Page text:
Tulax (remember, Moesh's brother), when he moved to the valley, also saw the pretty women, and decided that one of them was too pretty, and too good a cook to pass up, so he married Murpa. Murpa was a very nice woman, and she loved their children, but she insisted on keeping some of her family's customs, such as going up in the hills once a year to an altar that Tulax needn't bother going to and always putting the chicken head in the fire. Tulax wanted peace and quiet in the house, so he let Murpa do what she wanted.
Murpa told their children BarTulax and Melpa stories about people, and about the land, and about the spirits in the stream, and about the gods. Tulax told them about God and how Moses had led the Israelites out of Egypt, which always impressed the children, but Murpa told them most of what they heard, so when they grew up they thought there were many gods. So they went to the tabernacle with their father, but they more often went to the altar in the hills with their mother, or offered a chicken to the fire god themselves.
When BarTulax and Melpa grew up and had children of their own,
they told their children about all the gods and spirits they knew, but the
real God was only one, and He seemed a bit far away, so their children
didn't pay much attention to Him.
Jesh saw the pagan women, but he knew he wasn't supposed to marry one, so he eventually found a wife several valleys away. He made friends with his neighbors, and traded food with them, and sometimes ate with Sulla. Sulla would splash a little out of his cup before drinking, and Jesh asked him why. Sulla said it was just the custom of the country. Jesh asked, "Why is it a custom?" Sulla said, "Well, it is to make sure it rains."
Jesh asked "Why does that help make it rain?" Sulla said, "It is a little offering to Ba-el to remind him that we need rain."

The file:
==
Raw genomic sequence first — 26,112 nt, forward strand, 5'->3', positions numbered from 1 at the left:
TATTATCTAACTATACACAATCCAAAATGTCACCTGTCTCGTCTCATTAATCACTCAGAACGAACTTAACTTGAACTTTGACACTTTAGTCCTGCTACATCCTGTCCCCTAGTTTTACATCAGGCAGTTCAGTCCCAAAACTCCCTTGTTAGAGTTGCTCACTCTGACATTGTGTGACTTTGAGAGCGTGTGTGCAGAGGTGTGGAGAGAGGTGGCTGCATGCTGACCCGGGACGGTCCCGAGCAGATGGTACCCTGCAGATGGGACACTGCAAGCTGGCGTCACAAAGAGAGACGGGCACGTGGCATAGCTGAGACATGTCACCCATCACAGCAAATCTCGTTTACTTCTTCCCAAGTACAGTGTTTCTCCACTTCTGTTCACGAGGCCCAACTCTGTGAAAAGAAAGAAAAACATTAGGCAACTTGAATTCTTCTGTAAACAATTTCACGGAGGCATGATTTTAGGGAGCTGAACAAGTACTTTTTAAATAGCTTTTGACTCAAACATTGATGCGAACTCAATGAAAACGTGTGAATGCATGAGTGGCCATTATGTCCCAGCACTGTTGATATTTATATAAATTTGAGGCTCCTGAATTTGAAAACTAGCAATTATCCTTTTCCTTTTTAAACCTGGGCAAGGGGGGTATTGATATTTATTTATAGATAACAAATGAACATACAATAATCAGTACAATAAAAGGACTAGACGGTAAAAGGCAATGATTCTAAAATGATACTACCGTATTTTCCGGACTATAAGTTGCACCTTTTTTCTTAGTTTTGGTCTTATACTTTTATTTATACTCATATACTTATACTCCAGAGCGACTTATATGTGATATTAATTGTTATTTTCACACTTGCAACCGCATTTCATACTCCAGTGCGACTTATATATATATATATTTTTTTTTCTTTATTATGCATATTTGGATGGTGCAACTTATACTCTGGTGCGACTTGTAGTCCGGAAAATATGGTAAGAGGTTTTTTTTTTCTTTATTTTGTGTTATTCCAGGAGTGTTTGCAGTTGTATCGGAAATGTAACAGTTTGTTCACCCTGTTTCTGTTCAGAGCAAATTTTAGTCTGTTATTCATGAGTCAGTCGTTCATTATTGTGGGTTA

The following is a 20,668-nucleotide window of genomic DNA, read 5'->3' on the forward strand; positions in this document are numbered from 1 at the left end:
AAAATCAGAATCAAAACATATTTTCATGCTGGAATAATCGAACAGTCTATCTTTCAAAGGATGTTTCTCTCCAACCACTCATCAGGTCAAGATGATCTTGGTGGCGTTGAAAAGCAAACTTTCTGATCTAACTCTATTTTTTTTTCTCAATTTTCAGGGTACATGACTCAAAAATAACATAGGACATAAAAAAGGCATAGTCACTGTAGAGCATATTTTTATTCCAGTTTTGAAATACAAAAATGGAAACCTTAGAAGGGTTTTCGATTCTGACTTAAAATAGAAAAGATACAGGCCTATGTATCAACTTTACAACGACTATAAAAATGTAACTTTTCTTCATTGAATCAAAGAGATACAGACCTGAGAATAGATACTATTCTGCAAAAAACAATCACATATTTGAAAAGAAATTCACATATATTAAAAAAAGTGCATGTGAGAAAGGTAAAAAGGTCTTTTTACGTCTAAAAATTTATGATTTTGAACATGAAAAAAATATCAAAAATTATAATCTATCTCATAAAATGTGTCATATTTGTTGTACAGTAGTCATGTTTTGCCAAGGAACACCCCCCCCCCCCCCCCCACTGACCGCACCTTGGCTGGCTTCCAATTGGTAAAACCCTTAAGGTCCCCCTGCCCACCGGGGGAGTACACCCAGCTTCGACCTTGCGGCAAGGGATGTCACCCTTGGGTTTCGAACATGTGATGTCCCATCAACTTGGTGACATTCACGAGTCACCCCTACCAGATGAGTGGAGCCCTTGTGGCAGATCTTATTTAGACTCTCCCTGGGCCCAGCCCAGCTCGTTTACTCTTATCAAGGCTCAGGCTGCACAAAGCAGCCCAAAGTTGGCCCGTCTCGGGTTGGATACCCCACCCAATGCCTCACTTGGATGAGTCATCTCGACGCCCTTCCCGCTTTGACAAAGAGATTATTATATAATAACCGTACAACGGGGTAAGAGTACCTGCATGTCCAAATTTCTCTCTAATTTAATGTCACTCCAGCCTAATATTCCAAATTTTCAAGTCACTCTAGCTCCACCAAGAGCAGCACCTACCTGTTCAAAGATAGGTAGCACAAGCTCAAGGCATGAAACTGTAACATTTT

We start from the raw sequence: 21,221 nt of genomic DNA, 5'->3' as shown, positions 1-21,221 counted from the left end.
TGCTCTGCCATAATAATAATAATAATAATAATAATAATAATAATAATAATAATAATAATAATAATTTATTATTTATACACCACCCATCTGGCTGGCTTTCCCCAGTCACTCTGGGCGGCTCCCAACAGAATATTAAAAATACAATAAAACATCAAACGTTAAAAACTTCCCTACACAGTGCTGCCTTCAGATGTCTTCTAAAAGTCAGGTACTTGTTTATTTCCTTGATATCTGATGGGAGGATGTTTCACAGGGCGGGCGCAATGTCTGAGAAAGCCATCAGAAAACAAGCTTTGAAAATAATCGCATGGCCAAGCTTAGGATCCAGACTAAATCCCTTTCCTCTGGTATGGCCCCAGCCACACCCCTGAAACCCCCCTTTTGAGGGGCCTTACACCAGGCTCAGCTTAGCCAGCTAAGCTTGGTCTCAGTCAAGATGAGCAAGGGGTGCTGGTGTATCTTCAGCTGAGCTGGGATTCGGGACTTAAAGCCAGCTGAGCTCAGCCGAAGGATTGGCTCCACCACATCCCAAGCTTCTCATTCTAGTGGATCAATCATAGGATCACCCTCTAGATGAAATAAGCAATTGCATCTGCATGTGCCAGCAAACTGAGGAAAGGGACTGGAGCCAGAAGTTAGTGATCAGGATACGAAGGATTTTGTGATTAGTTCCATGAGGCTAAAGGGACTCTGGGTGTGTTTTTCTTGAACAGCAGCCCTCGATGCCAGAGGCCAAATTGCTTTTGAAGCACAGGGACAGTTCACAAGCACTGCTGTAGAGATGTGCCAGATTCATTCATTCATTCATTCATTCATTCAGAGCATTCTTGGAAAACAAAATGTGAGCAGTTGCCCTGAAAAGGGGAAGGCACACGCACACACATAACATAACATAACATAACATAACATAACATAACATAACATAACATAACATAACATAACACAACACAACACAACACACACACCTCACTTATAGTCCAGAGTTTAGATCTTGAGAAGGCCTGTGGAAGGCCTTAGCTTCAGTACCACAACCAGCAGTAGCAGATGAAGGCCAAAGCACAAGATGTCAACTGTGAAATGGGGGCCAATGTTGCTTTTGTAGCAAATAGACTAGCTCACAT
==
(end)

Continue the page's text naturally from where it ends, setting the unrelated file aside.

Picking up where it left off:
Jesh said, "I can't do that; I can only worship God." Sulla didn't say anything.
But after that, Jesh felt more and more uncomfortable eating with Sulla and his family, and so he tried to only meet with them at times when they wouldn't be eating. Sulla thought Jesh was being standoffish and unfriendly, but Jesh wouldn't eat with the Sullas, nor would he let his family eat with them anymore.
When Jesh's children asked Jesh why the Sulla family splashed milk
before drinking it, Jesh explained that the Sulla family was worshiping an
idol, and that he wanted his family only to worship God. When Jesh's
children grew up and had children of their own, they told them the same
thing, and told them the stories of Moses bringing the Israelites out of
So, three Israelites came to the valley. One was a compromiser, one was disobedient, and one was faithful. The grandchildren of the compromiser became idolaters. The children of the disobedient man became idolaters, and their children as well. Only the grandchildren of the faithful man were still faithful. It was so easy for the compromising man to compromise, and so easy for the disobedient man to give in to his pagan wife, and so easy for the children to worship nearby idols; that it is no wonder that so many of them became idol worshippers.